Friday, March 25, 2016

Good Friday Gone Bad.

    I sort of hate to admit it, but the true significance of Good Friday has for the most part, been lost on this feeble old soul, but it has always been a day to note, which is the important thing in my world, and I've always had fond memories of the Holiday Friday time of year. When I was a little bugger, it meant being released from the concentration camp called school, and remember long ago fishing trips to the logging camp at Port Douglas over the Spring break, and being brought around to the hot spring here as a kid. Later in life, it was a paid day off work, which is pretty good too, and often the first dirt-bike ride of the year, when I'd lead all my buddies way off in the hills and get us all stuck in some snow-bank. But for a few exceptions, Good Fridays stick out in my mind for the right reasons.
But then again, theres always the old exception to the rule.

Good Friday, 20 years ago.
    I had been away for a number of days, and keen to get back before the weekend got in full swing down at the hot spring campsite, back when it could be a little wilder and woollier than it is these days. I arrived back mid-afternoon on the Good Friday after a 6 hour drive, burnt-out, and glad as always to be home again. Wheeling down the driveway, I notice the two doors to the cabin crawl-space are flung open, which was certainly not how I left them. I got a knot in my gut making a mental note of all the gear I kept locked up under there. I pulled up and parked, taking a moment there behind the wheel, and not sure if I wanted to get out or not. At the under-cabin storage, some cretin has taken a splitting-maul, probably the one I use to have around here, and busted the locks off, which lay on the ground, still attached to their flimsy screw-on latches. The tools and wood-working equipment appear to be absent, as were several fairly new looking chainsaws.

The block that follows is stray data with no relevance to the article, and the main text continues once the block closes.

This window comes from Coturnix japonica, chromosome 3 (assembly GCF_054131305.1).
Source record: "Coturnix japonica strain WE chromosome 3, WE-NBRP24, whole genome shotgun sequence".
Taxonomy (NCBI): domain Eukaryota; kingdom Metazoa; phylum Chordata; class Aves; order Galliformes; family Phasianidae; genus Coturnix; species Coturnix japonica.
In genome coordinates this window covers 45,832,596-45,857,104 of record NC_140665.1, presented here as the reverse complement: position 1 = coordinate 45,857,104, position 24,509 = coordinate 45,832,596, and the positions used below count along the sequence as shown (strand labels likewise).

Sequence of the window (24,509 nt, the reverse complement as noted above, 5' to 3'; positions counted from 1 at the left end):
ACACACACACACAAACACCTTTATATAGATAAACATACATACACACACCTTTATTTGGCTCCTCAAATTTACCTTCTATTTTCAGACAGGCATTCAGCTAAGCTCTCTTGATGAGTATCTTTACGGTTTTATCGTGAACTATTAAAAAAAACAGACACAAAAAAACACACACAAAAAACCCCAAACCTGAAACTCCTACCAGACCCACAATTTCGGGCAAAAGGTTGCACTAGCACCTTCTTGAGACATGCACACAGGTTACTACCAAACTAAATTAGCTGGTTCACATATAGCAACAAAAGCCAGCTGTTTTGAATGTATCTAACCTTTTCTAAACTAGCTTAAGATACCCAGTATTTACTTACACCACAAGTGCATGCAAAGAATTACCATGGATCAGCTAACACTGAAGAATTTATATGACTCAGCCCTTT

I had a bad feeling my Good Friday was only going to get worse.
      At the base of the hand-made log steps into this lovely little home in the wilderness, I see there is a empty spot where a mineral sample from a great-grandfathers silver mine once sat, and looking up the steps it is evident the old ore sample has been fired through the window of the front door.
I approached my violated door, and standing there on the welcome mat, reached inside the broken pane, then slowly lifted the pretty flowered curtain. First thing I see is a big chunk of Coniagas Mine there on the floor, broken glass, and dirt tracked all over the predominately white lino.